“It is the irony overlaying his career because, at its fundamental core, making Japan “beautiful” is quite anti-American. And yet, on the surface, he’s seen as the person who tried so hard to make Japan’s alliance promises to the United States stronger. But these are solely in security terms, and have led to greater insecurity in the region. The standoff with Korea, the increasingly frozen ties with China are a result of Abe’s determination to make Japan great again. And it therefore really comes down to: What is the meaning of “great” for Abe, and for the legacy of Abe? Because, again, most Japanese have come to have a different understanding.”
Below are several articles in which Prof. Dudden has continued to explain the influence of Shinzo Abe on history and diplomacy:
UConn Today has also highlighted the contributions that Prof. Dudden has made to news coverage on Shinzo Abe. For more on Shinzo Abe, Japanese politics, and national identity, please browse the work of Prof. Dudden throughout these news outlets.
Professor Manisha Sinha is a 2021 awardee of the James C. Pennington Award, which will be formerly bestowed upon her during the 2022 award ceremony, taking place on June 1, 2022. The James C. Pennington Award, awarded by Heidelberg University’s Heidelberg Center for American Studies and Faculty of Theology, remembers James Pennington, a formerly enslaved pastor from the United States who received an honorary doctorate from Heidelberg University, the first known person of African descent to earn one from a European institution. Sinha, a scholar of abolition, the Civil War, and Reconstruction, receives this award alongside Dr. Carol Anderson, a historian of 20th century Black freedom struggles.
The award ceremony will be marked by a discussion with the two fellows on “The Unfinished Work of Reconstruction: The Long and Ongoing Civil Rights Struggle in the United States.” The ceremony will be live tweeted from the Heidelberg Center for American Studies account. More information is available on the Heidelberg University website. Congratulations!
The University of Connecticut’s Office of Undergraduate Research celebrated Jason Chang, Associate Professor of History and Asian American Studies, with the annual Mentorship Excellence Award. This award, based on undergraduate student nominations and a selection committee, recognizes the faculty who go above and beyond to support and encourage students in their academic journeys. According to Karen Lau’ 25, Professor Jason Chang inspired them to be “unafraid of the unknown, to dig deeper to learn about my home state’s impact on Asian Americans, and to be bolder in my advocacy in my education reform.” For a professor as committed and compassionate as Jason Chang, this award is well-deserved. We look forward to the continued work that you will do to show students the power of advocacy, representation, and visibility. Congratulations!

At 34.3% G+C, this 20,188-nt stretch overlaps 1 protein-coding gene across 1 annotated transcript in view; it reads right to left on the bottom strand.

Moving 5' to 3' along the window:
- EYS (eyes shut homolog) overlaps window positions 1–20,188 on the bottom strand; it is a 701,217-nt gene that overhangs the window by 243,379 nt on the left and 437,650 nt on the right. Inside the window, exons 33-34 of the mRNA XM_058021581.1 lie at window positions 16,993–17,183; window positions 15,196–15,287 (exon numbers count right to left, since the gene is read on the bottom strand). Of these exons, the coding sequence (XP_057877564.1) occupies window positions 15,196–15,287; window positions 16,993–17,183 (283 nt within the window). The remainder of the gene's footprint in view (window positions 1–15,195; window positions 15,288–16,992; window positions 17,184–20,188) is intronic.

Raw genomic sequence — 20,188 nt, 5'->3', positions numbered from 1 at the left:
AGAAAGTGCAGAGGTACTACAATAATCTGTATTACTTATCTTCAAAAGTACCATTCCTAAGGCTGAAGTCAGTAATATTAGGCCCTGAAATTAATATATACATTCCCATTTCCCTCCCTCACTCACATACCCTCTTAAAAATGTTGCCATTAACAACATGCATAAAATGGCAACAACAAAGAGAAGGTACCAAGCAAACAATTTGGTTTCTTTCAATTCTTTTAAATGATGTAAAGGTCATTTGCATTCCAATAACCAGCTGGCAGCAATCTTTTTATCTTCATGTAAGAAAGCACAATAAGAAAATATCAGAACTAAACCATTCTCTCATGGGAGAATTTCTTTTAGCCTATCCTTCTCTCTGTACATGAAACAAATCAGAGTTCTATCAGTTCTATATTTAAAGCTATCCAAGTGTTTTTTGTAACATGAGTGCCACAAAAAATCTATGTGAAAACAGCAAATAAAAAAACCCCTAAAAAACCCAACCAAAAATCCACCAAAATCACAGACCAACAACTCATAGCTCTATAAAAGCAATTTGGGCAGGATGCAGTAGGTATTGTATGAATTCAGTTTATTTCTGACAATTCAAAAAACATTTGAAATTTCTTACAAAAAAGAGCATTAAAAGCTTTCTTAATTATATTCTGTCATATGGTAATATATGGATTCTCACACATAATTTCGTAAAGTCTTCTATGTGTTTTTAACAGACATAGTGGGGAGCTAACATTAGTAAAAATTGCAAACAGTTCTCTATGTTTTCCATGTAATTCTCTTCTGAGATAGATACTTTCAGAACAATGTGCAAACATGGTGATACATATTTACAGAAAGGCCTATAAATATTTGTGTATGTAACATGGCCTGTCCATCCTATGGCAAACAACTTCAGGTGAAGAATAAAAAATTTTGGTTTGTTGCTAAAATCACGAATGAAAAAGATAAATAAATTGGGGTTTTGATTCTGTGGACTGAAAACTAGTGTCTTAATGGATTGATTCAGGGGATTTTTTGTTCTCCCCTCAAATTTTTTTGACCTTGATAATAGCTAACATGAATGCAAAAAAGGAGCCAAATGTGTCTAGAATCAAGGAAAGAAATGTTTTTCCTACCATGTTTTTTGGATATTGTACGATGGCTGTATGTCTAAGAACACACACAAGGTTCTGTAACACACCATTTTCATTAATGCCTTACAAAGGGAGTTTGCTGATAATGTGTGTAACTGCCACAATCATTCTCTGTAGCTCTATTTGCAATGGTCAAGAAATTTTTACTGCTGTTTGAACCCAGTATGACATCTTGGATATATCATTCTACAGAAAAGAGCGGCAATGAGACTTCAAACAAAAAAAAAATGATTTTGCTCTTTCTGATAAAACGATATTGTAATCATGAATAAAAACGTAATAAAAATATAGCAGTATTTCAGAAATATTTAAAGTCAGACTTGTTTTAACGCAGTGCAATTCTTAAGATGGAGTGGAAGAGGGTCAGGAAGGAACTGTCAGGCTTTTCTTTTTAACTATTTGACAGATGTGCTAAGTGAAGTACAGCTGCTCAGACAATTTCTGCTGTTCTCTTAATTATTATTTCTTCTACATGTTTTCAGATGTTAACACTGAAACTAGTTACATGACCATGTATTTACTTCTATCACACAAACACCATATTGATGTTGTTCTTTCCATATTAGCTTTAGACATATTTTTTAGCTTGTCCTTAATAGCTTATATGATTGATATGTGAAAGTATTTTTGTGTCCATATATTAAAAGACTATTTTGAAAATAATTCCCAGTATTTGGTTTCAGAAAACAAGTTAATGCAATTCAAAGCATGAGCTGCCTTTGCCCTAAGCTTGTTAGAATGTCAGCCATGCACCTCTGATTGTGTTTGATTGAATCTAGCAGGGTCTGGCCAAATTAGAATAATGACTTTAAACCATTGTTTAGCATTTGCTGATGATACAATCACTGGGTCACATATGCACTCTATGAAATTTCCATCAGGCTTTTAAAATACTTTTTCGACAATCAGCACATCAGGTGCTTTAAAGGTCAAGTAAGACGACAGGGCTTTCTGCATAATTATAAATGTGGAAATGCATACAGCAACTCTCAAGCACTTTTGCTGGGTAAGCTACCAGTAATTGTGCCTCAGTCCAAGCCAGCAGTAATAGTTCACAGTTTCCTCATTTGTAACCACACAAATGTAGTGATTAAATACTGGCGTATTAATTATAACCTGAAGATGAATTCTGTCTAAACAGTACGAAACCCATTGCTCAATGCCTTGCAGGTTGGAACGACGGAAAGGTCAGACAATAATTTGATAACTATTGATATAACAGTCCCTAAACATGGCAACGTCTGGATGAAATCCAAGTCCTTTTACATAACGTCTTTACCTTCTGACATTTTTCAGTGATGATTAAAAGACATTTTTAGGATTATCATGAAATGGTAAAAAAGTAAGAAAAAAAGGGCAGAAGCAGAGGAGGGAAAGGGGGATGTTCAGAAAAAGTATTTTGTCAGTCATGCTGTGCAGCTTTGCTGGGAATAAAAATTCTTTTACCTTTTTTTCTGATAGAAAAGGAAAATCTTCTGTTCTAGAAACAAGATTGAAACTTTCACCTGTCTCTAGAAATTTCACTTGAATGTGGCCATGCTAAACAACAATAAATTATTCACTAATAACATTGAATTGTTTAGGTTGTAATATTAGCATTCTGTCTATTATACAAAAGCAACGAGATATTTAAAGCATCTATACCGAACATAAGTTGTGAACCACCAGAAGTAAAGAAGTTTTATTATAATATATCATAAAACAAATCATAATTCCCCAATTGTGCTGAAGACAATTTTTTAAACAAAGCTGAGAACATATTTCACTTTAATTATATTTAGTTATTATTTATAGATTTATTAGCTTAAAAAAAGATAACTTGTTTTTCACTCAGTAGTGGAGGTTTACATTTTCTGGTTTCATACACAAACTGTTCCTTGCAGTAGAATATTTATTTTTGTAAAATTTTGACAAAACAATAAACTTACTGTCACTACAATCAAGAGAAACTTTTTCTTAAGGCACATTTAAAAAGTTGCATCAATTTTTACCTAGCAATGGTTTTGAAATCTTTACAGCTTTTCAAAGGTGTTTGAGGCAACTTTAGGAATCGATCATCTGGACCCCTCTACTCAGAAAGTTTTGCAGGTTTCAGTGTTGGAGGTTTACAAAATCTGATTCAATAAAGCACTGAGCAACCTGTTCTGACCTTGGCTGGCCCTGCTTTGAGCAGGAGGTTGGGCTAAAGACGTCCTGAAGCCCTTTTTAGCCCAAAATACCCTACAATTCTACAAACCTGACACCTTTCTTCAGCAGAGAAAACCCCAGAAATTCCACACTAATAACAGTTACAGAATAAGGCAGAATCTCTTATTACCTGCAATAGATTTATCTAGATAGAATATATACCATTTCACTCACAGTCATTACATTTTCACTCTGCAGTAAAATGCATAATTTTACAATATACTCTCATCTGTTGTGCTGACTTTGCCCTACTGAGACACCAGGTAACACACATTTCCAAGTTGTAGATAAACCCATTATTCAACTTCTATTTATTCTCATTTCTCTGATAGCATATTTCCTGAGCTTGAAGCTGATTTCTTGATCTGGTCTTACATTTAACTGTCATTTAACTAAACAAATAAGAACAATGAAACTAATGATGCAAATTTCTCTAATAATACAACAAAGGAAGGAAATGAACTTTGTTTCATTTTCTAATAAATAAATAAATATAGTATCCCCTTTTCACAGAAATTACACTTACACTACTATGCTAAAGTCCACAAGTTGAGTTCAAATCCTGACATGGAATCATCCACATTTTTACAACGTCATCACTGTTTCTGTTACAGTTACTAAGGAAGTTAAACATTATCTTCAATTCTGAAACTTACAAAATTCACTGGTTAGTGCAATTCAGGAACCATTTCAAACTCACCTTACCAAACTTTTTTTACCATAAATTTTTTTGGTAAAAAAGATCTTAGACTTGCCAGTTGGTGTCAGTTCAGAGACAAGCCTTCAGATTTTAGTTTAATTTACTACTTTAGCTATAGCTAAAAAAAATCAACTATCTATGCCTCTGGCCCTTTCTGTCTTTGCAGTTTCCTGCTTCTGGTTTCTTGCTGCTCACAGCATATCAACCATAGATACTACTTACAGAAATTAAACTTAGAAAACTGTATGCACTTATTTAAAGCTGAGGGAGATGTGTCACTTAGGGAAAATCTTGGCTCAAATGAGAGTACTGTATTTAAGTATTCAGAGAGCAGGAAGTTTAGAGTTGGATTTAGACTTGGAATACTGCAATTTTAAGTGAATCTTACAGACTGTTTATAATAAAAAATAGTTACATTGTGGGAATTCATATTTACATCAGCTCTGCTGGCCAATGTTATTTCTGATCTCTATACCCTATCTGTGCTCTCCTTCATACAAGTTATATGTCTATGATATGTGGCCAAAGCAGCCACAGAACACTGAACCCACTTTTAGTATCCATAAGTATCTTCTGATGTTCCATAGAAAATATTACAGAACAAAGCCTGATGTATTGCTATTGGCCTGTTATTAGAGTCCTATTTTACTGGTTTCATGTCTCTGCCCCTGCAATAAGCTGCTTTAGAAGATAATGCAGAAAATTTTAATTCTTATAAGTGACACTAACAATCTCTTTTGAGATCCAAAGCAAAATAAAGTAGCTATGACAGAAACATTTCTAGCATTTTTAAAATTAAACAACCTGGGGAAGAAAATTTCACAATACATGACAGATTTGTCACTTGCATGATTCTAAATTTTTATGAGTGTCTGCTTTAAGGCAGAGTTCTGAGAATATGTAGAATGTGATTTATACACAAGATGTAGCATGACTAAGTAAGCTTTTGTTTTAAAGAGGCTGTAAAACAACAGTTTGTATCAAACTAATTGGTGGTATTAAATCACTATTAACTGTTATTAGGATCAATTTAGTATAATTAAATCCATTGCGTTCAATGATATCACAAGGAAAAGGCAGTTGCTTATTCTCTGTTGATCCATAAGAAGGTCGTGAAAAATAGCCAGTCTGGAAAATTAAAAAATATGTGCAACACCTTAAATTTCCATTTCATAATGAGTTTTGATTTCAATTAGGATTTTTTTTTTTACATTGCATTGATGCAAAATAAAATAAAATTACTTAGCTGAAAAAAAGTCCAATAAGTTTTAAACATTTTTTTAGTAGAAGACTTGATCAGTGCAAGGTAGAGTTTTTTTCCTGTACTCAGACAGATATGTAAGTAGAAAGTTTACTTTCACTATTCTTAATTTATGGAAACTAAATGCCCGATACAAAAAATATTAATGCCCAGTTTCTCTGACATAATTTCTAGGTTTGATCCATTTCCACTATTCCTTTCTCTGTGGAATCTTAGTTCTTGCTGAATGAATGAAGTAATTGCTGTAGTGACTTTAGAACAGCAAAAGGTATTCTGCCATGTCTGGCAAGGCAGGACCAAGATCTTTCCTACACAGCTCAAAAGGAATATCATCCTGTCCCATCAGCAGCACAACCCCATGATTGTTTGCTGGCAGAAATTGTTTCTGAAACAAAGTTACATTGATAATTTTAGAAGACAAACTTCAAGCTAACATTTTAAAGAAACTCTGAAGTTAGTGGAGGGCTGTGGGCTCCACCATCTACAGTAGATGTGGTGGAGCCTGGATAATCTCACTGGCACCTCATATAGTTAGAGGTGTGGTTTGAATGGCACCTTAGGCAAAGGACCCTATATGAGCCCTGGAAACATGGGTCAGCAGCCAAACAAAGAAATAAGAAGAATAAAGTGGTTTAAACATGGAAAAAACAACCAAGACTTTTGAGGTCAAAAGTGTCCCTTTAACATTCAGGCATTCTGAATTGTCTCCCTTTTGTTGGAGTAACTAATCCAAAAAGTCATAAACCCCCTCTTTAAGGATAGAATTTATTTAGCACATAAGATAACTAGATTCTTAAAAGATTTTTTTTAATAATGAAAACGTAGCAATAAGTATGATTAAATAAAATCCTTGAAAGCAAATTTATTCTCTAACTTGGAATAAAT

Professor Chang received this award alongside Sarah Knutie, Assistant Professor in Ecology and Evolutionary Biology, and Mia Kawaida, a Ph.D. student in Animal Science. Please read the full article that details the tremendous impact of these three educators.
On April 7, 2022, the Board of Trustees of the John Simon Guggenheim Memorial Foundation announced the 180 recipients of the Guggenheim Fellowship. Established in 1925, the Foundation intends to “further the development of scholars and artists by assisting them to engage in research in any field of knowledge and creation in any of the arts, under the freest possible conditions.” The Foundation honored UConn History Professor Manisha Sinha, the James L. and Shirley A. Draper Chair in American History, as one the scholars whose work exemplifies this promise. We celebrate this momentous accomplishment! She is the fifth UConn History faculty member to receive the Guggenheim Fellowship, following Richard D. Brown in 1998, Frank Costigliola in 1995, Thomas G. Paterson in 1991, and Karen Spalding in 1988.
Professor Manisha Sinha is an expert on the history of slavery, abolition, the Civil War, and Reconstruction. She is currently working on a book on the “Greater Reconstruction” of U.S. democracy after the Civil War, a follow up to her previous award-winning works on slavery in South Carolina and the history of abolition.
We encourage you to read the full press release and list of new Fellows, which spans across 51 academic and artistic disciplines and 81 institutions. UConn Today profiles Professor Sinha, her research, and this fellowship in their latest issue.